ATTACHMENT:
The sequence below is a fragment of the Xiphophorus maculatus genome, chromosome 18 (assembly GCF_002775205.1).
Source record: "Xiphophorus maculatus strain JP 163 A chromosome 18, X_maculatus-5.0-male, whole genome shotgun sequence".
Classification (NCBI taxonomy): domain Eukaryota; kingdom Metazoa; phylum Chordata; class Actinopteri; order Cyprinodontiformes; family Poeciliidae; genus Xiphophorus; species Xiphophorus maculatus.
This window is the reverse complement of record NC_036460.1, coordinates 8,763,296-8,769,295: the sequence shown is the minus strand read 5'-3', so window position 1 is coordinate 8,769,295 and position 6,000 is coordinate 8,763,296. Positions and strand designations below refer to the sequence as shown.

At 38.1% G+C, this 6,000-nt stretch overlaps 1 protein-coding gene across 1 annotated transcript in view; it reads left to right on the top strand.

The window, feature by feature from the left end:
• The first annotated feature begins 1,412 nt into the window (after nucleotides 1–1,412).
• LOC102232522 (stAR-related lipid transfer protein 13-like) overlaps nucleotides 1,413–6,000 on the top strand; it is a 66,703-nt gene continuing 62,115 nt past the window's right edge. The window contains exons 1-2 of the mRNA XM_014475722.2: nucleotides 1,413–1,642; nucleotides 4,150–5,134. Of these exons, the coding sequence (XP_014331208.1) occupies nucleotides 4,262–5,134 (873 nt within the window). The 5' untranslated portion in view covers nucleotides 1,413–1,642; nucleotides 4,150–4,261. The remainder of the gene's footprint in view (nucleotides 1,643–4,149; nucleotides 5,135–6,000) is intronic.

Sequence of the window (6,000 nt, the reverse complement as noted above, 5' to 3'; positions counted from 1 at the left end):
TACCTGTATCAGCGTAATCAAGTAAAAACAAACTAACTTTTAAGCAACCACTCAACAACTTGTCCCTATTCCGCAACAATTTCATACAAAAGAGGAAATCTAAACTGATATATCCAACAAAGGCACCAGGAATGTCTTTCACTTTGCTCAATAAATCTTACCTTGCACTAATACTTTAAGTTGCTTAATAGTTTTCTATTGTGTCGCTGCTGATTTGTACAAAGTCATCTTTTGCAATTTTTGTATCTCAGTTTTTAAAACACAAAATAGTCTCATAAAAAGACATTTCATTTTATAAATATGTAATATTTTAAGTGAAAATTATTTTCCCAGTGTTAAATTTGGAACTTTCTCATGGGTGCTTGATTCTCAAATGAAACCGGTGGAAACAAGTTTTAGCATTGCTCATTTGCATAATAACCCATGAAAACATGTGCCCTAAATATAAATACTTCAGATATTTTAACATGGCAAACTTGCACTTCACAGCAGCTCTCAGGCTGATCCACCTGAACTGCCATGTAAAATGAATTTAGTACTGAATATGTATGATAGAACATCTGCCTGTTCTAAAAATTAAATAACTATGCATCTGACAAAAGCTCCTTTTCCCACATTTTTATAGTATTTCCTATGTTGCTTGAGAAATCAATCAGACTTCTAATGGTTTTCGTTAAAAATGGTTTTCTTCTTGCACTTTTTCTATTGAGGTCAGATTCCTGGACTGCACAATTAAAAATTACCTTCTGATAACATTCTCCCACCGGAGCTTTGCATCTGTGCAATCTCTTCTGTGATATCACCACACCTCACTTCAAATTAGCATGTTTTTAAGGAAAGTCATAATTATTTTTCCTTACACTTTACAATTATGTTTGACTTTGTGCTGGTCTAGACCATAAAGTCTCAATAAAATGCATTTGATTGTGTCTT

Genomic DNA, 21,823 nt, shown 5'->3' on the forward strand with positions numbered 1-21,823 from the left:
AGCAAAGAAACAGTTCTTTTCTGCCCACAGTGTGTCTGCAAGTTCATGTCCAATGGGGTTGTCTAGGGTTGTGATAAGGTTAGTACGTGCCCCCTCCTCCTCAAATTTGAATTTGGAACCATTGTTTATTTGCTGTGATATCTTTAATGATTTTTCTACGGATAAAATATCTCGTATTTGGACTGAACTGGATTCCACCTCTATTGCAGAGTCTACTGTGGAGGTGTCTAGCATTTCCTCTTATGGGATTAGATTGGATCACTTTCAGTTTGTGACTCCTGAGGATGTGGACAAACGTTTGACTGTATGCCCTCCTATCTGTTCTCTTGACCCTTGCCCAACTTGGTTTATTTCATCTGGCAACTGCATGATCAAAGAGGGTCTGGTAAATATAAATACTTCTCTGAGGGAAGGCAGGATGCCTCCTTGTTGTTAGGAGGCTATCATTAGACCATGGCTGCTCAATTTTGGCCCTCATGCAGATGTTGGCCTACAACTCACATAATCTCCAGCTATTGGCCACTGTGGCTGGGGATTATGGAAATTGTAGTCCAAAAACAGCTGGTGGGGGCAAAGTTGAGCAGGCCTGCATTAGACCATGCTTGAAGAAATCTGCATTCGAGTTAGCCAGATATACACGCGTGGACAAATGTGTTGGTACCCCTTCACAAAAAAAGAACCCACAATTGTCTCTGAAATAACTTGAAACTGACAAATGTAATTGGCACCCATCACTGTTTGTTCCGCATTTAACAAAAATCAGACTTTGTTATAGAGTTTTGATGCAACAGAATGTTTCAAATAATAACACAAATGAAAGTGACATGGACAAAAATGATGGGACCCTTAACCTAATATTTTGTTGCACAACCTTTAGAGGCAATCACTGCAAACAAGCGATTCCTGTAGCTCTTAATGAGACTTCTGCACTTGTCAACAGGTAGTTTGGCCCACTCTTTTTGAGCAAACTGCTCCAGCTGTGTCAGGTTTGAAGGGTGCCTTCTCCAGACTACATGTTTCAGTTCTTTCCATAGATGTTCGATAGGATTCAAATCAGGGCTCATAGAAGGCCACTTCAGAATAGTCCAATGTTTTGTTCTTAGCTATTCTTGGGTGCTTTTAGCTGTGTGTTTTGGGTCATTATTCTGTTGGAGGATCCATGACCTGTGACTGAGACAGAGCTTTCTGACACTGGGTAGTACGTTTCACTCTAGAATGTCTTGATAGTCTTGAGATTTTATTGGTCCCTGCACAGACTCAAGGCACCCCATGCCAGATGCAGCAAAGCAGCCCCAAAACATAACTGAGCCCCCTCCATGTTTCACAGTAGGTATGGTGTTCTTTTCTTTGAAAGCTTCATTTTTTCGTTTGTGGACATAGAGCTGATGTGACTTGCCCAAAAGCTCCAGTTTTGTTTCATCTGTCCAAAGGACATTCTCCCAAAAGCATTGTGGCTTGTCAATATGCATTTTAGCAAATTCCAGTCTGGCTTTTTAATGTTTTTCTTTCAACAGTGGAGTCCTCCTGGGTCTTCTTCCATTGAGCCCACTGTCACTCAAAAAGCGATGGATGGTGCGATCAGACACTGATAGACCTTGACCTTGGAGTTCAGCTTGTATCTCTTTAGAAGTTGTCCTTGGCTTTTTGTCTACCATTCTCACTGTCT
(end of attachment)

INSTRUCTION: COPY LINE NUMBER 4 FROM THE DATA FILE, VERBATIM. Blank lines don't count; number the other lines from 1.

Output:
This window is the reverse complement of record NC_036460.1, coordinates 8,763,296-8,769,295: the sequence shown is the minus strand read 5'-3', so window position 1 is coordinate 8,769,295 and position 6,000 is coordinate 8,763,296. Positions and strand designations below refer to the sequence as shown.